The area that we live in is proudly Australian or English in origin. It is rare that one hears a foreign accent. It was a very traditional area for the well-heeled and warm retired from Sydney to move to. The climate is cold in winter and pleasant in summer. Many houses have brass names screwed on the front gates reflecting a  Scottish or English Heritage with names either ending in Brae or starting with Rose. It is not unusual to sometimes notice an elderly gentleman wearing a double breasted dark blue jacket with brass buttons, especially leaving the Sunday morning service with a smiling Reverend shaking hands with some of his more solid members of the congregations. We are somewhat out of the loupe, which would not be the case if we lived in Sydney. Not that the locals are not friendly. There is just this slight draw- back when our accents are noticed but  in most cases it is immediately followed by a friendly demeanour.

I am still trying to get a handle on why the locals in our compound were so hostile to getting things done logically and with reasonable care and diligence. One remembers the Body Corporate and Department of Fair trading during the height of the dispute about painters. I am beginning to think that our own heritage might have something to do with it. The sheer numbers of Continental Europeans that were soaked up elsewhere did not happen here in Bowral. This area always remained solidly conventional and stoically conservative and very loyal to the Queen of England.  Don’t mention the idea of a Republic here. Even the meat pies here are  graced with Royal awards and ‘Princess Diane had a pie in this shop’ blessings.

It has its rituals and unwritten laws of behaviour and compliance. There is order in neatness of gardens and short clipped glorious lawns with obligatory Camellias. We all obey the laws of nature strips at the front on which the garbage bins are put out in strict order and  times. Not a day before and always removed back out ofsight within an hour of garbage being collected. The dogs are walked with the obligatory plastic bags tied to the leash. We greet each other and say ‘morning’ or ‘good-day’.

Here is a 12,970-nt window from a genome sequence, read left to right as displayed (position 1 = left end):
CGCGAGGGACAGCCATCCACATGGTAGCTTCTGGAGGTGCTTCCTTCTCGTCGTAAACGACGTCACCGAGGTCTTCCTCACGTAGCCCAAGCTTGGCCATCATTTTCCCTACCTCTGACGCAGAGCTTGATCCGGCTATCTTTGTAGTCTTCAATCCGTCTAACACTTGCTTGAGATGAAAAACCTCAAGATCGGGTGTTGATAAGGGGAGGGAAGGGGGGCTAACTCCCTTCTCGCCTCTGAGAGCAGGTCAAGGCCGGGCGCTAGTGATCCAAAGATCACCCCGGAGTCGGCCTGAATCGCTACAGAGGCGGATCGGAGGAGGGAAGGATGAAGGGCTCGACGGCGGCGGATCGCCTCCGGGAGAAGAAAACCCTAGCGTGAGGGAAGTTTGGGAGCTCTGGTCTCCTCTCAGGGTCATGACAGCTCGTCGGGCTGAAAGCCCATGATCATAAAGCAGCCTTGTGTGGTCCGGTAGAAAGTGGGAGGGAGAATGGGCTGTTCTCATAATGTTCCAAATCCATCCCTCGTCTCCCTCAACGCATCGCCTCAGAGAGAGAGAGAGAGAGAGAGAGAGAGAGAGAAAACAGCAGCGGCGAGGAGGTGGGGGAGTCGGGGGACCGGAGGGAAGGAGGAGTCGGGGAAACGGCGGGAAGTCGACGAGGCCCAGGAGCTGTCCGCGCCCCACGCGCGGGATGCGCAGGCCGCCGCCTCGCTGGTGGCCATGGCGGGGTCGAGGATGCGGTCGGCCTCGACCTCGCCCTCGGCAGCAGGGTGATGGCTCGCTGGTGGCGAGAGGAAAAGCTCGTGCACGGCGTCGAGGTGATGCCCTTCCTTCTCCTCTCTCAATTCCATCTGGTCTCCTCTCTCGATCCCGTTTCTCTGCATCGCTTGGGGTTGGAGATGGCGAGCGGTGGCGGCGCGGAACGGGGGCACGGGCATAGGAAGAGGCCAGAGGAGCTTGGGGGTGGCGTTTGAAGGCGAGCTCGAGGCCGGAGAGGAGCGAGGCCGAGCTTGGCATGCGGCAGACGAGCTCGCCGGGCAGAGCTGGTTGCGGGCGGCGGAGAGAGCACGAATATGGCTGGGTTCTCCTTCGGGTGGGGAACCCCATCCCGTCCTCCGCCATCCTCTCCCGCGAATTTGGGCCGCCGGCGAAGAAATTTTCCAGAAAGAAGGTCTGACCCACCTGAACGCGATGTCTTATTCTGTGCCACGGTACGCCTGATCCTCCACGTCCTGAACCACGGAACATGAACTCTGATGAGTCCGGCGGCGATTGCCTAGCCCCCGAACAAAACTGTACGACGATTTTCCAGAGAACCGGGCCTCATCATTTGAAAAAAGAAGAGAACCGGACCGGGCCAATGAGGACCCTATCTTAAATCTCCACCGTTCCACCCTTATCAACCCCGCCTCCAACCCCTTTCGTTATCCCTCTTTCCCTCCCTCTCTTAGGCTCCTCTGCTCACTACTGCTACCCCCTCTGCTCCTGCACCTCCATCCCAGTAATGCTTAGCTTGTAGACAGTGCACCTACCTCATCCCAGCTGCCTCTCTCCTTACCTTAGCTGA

I am just mentioning it while contemplating a lovely Virginia creeper. It is the last one. All of our eight townhouses were planted originally by a landscape expert and like the townhouses did have some unity and simplicity. However, some years ago all the planted Virginia creepers were taken out. One can still see the suckers clinging to some walls. However, our creeper defied the odds against the hands ripping the item out and survived. We keenly look forward to Autumn. The Virginia creeper shows its height of beauty during fall, in its splendid exhibition of burn orange to crimson red foliage.

We have  been told that this creeper and it’s friend the ivy are capable of causing havoc and worse, to lower the ‘value’. Value is a word that our neighbours often use. Ivy and all creepers will wreck and damage walls and fences, they said and took them out. The painting was all talked about in maintaining value. We happen to mention that we like ivy and also our Virginia Creeper. We further said we prefer the wall left unpainted if it means removing the last of the creepers. I noticed the look of someone as if we were praising something odious or very brown in colour. I added that perhaps some of the paint could be left behind for us to use if the creeper dies.

We wait with some trepidation when our wall with its creeper will remain unpainted.” Over my dead body”, Helvi said.

We prefer the creeper to a coat of PVA acrylic, even if the paint is called ‘Solar Guard’.

We will placate as much as possible, and at the Christmas party that someone always organises, I will add some extra chilli to the marinate of the chicken wings.

Lots of Chilli and loads of Spanish garlic.

Escape from Bank and National Service to Italy’s Bolzano.

June 4, 2015
Helvi in Amsterdam

Helvi in Amsterdam

The trip I took back to Holland was supposed to be permanent. While earning money was good in Australia, the jobs were not. My parents had the house built with the help of the Dutch Building society and a mortgage on ‘easy terms’. Apart from a mortgage, we also managed to get an electric frypan and a large wooden TV on splayed legs, all on easy terms. Life had settled into a routine and if the criteria of a successful migrant family was ownership of a house and white goods, we had achieved that in a remarkable short period, even if on easy terms. As the rest of the siblings grew older they too joined the workforce. Each Thursday evening was the keeping of Mum’s financial books. Our wages were produced and ledgers were ticked off. The family was prospering and it showed in our diets. Eating meat was now common and the sauce bottle wasn’t quite that much rinsed out anymore. A general relaxing of frugality was now creeping into our lives.